Construction of the Edmonds Veterans Plaza is underway, with the public opening, ribbon cutting and dedication planned for Memorial Day, May 29.
Retired Navy Captain Mike Montgomery was awarded the Distinguished Flying Cross for “heroism in aerial flight on Dec 5th, 1971.” But that doesn’t begin to tell the story of his historic ditching of a P-3 Orion sub-hunter in Subic Bay. It was the first successful ditching of that aircraft, and it’s still talked about today.
Capt. Montgomery’s dramatic and electrifying tale puts you in that airplane with his crew as they struggle to overcome a cascading series of engine failures and systems malfunctions, leading – very quickly – to …. well, you’re just going to have to be there and hear it for yourself.
Come, hear and see what it’s like to make Navy history, with photos of actual damage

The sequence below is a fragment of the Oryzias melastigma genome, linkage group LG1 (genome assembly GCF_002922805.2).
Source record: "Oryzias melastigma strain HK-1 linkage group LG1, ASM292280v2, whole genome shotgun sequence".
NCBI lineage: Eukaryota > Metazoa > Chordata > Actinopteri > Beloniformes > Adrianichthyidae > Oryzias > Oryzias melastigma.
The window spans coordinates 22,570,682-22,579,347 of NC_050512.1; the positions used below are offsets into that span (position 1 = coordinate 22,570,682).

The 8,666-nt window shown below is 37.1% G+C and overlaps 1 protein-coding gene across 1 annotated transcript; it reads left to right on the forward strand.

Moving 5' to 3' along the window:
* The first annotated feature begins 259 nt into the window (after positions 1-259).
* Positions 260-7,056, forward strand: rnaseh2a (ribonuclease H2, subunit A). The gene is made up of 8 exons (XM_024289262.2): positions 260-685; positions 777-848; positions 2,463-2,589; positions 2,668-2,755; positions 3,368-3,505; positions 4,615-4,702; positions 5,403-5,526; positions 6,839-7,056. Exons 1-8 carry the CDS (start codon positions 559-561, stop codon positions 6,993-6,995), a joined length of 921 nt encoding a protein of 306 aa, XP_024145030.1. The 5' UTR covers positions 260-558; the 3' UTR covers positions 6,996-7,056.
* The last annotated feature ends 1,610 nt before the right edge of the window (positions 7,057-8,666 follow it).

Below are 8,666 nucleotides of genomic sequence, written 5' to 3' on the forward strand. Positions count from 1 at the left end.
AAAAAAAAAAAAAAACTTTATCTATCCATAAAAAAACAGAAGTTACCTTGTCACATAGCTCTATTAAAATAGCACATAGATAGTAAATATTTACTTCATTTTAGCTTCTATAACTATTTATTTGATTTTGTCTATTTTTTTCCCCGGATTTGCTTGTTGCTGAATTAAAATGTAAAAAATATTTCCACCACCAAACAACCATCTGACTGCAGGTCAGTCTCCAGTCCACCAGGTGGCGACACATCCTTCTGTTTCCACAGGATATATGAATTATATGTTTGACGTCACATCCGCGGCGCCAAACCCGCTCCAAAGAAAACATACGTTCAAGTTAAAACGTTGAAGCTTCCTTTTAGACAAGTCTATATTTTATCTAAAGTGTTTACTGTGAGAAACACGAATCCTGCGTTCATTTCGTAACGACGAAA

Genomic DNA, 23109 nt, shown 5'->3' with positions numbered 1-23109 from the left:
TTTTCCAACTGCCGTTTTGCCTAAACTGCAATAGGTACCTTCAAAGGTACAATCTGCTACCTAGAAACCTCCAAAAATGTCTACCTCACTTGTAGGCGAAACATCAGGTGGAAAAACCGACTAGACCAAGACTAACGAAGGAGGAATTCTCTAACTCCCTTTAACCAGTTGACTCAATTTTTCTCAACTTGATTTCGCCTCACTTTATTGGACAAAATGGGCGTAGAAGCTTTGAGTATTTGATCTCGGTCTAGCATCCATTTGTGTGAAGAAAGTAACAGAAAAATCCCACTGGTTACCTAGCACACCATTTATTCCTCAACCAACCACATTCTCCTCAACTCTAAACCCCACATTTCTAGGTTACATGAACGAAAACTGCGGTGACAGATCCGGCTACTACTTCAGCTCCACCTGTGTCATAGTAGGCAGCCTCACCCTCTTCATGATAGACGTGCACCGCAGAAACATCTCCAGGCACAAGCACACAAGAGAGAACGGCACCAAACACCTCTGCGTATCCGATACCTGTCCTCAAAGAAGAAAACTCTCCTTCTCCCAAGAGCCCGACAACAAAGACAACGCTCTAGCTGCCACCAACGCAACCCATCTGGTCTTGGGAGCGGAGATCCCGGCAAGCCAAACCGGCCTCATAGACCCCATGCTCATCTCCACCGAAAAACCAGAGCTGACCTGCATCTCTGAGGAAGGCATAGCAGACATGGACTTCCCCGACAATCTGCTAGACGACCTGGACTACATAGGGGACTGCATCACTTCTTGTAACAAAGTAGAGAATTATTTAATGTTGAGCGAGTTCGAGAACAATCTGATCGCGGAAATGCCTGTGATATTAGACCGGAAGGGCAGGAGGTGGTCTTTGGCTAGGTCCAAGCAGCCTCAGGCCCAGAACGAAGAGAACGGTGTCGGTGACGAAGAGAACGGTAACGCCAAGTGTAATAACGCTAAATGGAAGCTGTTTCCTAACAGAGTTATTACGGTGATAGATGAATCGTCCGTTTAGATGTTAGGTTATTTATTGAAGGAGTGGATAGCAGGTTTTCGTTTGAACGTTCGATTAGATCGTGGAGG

Captain Montgomery is a long time resident of Edmonds, where he has operated a disaster planning consulting firm for many years. He is also a frequent contractor for FEMA, in disaster recovery operations all over the country.
Bill Fox is from Oak Park, Illinois. He enlisted in the Army in 1966 and served until 1972. He was a rotary aviator. He served in Vietnam May 1968 – May 1969 in C/3/17 Cav. He Jlew armed LOH’s in search & destroy missions in support of the 25QR ID Tay Ninh area. Bill later Jlew VIP Huey’s in Germany with 5QR Corps Aviation. Awards include the Air Medal and Bronze Star. He is now an accountant and resides in Edmonds with wife Dana. They have twin daughters and 2 granddaughters.
After two years of study and debate, the Department of Defense has made a policy change, effective next November, to allow 16 million honorably discharged veterans to shop online for discounted military exchange products.
Months of preparation are needed to make e-shopping portals more robust and to allow the Defense Manpower Data Center (DMDC) time to create software for verifying veterans’ status using Department of Veterans Affairs records. For details visit: https://www.shopmyexchange.com/veterans